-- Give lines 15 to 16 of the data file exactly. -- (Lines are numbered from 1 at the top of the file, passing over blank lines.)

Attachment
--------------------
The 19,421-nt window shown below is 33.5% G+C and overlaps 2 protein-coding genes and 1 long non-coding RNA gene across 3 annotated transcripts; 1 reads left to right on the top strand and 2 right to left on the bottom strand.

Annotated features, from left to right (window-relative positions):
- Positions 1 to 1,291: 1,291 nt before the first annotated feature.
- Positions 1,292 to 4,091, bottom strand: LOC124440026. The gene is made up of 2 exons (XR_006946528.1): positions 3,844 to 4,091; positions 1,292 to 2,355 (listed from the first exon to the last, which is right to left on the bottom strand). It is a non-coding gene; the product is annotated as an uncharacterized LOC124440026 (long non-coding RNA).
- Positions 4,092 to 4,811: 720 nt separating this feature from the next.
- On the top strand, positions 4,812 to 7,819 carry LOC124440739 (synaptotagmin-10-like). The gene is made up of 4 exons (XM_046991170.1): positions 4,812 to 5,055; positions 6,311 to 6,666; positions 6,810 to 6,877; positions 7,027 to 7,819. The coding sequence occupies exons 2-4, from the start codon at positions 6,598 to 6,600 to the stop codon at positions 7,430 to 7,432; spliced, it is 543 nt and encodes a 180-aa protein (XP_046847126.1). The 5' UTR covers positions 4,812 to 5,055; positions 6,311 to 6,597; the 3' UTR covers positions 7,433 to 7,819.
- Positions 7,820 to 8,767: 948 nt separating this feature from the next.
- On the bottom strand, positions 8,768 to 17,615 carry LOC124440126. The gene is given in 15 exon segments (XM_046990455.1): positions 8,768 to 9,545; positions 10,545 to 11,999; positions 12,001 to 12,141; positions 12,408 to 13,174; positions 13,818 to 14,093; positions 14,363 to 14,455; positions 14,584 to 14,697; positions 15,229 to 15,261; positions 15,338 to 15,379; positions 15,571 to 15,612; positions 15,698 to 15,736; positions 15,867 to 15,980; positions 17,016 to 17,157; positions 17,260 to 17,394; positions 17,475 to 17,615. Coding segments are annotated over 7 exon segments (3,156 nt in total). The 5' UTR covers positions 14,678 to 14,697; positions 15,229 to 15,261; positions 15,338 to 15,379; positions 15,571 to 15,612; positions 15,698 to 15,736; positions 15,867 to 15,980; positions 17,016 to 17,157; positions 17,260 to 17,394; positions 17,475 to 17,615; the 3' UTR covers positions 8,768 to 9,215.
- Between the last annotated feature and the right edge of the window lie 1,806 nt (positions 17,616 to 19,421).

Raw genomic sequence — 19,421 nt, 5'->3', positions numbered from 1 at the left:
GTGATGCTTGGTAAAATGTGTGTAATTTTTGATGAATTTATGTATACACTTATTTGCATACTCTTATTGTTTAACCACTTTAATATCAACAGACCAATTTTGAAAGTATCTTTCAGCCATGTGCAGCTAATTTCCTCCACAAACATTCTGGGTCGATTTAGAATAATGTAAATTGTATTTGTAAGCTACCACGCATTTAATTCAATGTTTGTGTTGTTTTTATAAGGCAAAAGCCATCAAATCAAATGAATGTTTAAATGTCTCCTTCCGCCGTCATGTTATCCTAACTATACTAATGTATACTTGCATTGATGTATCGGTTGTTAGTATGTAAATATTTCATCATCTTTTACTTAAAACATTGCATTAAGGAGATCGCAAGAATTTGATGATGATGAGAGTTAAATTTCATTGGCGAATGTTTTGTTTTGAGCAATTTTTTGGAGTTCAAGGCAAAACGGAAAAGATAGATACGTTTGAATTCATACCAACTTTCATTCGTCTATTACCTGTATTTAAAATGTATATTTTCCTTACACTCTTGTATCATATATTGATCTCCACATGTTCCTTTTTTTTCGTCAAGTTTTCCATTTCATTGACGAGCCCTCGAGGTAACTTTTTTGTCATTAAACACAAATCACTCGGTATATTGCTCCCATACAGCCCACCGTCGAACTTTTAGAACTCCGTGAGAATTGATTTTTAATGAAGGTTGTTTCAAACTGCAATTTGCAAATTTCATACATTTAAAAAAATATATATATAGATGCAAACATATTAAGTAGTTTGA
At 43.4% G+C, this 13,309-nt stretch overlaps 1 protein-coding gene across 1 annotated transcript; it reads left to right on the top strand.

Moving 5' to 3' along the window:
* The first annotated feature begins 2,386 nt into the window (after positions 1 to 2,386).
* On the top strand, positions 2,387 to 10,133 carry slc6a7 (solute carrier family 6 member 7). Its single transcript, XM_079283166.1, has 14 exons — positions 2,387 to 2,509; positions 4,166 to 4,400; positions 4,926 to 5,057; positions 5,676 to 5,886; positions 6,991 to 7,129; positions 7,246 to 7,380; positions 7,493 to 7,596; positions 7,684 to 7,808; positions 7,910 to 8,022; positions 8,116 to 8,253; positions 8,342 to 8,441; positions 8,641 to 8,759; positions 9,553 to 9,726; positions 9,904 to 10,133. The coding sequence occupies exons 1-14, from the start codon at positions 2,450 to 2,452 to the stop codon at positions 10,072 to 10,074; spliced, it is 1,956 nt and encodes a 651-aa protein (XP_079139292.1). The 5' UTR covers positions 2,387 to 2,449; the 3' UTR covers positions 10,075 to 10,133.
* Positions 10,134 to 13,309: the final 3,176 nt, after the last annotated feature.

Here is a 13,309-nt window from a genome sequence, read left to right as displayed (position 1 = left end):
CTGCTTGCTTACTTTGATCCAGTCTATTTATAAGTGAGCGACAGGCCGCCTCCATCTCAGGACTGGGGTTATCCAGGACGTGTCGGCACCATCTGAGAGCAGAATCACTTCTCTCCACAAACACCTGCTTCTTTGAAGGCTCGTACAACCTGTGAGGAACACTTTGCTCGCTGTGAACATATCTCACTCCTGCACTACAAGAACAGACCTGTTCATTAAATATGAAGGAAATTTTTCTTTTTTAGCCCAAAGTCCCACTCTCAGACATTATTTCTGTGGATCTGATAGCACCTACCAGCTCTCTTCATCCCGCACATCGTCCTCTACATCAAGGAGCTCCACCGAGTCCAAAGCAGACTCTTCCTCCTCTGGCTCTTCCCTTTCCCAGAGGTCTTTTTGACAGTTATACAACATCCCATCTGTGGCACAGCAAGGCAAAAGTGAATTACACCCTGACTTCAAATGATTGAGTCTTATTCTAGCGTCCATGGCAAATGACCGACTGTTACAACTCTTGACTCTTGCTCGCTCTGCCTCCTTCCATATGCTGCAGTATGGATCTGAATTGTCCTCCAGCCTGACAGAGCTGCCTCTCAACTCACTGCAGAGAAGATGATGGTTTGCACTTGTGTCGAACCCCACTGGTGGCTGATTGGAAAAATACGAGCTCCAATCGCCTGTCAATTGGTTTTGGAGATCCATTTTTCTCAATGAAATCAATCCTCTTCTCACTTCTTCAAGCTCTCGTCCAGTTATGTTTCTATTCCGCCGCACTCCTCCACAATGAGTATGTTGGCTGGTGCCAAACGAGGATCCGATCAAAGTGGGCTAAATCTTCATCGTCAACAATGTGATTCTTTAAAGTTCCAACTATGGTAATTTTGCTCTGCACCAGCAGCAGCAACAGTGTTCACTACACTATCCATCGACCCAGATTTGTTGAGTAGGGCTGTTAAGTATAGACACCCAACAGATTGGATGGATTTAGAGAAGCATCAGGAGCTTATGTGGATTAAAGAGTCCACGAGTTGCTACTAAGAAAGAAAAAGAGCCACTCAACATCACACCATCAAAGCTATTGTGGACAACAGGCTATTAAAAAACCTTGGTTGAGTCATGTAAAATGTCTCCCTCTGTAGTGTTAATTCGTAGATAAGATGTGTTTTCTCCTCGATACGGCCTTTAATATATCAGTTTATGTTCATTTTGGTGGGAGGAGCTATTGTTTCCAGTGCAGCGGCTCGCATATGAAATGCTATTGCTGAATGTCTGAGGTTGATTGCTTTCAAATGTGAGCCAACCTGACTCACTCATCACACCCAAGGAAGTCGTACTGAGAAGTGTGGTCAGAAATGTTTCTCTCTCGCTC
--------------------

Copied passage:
* On the top strand, positions 2,387 to 10,133 carry slc6a7 (solute carrier family 6 member 7). Its single transcript, XM_079283166.1, has 14 exons — positions 2,387 to 2,509; positions 4,166 to 4,400; positions 4,926 to 5,057; positions 5,676 to 5,886; positions 6,991 to 7,129; positions 7,246 to 7,380; positions 7,493 to 7,596; positions 7,684 to 7,808; positions 7,910 to 8,022; positions 8,116 to 8,253; positions 8,342 to 8,441; positions 8,641 to 8,759; positions 9,553 to 9,726; positions 9,904 to 10,133. The coding sequence occupies exons 1-14, from the start codon at positions 2,450 to 2,452 to the stop codon at positions 10,072 to 10,074; spliced, it is 1,956 nt and encodes a 651-aa protein (XP_079139292.1). The 5' UTR covers positions 2,387 to 2,449; the 3' UTR covers positions 10,075 to 10,133.
* Positions 10,134 to 13,309: the final 3,176 nt, after the last annotated feature.